- The Labor Department said Thursday it is changing the rules for how it disseminates the monthly nonfarm payrolls report.
- Computers no longer will be allowed in the lockup room where journalists receive the reports ahead of time.
- A department official denied the move was politically motivated, though the rule pertains to Bloomberg News, whose founder is running for president.
The Labor Department is changing the way it will release economic reports to the public, in an effort to tighten security it says gave Wall Street traders an unfair advantage.
In an announcement Thursday, the department said it no longer will allow computers in the lockups it hosts for credentialed press. Media members have access ahead of time to reports, in particular the monthly nonfarm payrolls count, in a room with no outside access. Print and digital outlets are allowed to file stories precisely at 8:30, while broadcast networks have their own lockups after which they can report the news.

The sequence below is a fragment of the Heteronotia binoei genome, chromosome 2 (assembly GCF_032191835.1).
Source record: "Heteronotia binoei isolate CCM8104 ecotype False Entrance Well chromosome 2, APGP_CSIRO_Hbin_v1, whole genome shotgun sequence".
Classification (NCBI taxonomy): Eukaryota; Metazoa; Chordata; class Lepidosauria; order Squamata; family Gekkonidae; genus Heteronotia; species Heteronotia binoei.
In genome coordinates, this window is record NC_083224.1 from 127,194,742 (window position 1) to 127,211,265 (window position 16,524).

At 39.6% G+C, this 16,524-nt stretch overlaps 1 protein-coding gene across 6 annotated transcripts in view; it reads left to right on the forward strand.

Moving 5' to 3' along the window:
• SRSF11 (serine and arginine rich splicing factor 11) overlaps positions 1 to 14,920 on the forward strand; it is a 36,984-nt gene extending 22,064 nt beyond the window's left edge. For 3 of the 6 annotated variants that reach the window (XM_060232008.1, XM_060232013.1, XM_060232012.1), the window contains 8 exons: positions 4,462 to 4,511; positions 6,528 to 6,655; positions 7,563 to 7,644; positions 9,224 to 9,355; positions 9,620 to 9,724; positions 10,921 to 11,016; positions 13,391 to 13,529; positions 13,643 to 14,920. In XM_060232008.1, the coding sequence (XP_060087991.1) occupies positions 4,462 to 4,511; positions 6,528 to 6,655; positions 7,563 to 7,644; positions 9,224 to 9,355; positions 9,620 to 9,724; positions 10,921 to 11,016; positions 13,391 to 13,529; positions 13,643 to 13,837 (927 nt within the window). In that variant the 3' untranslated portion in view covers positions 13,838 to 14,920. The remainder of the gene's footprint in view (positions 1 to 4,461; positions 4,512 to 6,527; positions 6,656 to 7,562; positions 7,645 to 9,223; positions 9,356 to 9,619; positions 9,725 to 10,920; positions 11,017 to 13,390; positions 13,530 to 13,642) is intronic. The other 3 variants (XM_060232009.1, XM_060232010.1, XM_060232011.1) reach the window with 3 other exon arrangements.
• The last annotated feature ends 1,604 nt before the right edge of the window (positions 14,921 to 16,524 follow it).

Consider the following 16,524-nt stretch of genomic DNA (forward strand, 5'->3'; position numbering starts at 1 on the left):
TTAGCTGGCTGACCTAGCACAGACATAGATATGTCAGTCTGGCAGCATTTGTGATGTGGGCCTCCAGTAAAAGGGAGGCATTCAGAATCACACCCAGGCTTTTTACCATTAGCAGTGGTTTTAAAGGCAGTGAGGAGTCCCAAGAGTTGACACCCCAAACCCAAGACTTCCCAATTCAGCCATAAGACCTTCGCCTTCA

The changes are aimed at news organizations that sell the information from the reports to high-speed traders, according to a senior department official who spoke on condition of anonymity. While the spokesman denied that the new rules are aimed at any one outlet, one media firm that this pertains to is Bloomberg News, whose founder, Michael Bloomberg, is running for president as a Democrat.
As a practical matter, the new rules will most impact print and digital, who won't have access to devices to file stories immediately after the jobs report, which is closely watched on Wall Street and often moves markets.
The department previously had prohibited outside devices like laptops, tablets and smart watches from the lockup room. It did, however, allow journalists to work at DOL computers whose online access was shut down during the lockups.
There was no apparent recent provocation for the move. The department spokesman said the impetus came instead from the department's inspector general.
The changes will take effect March 1.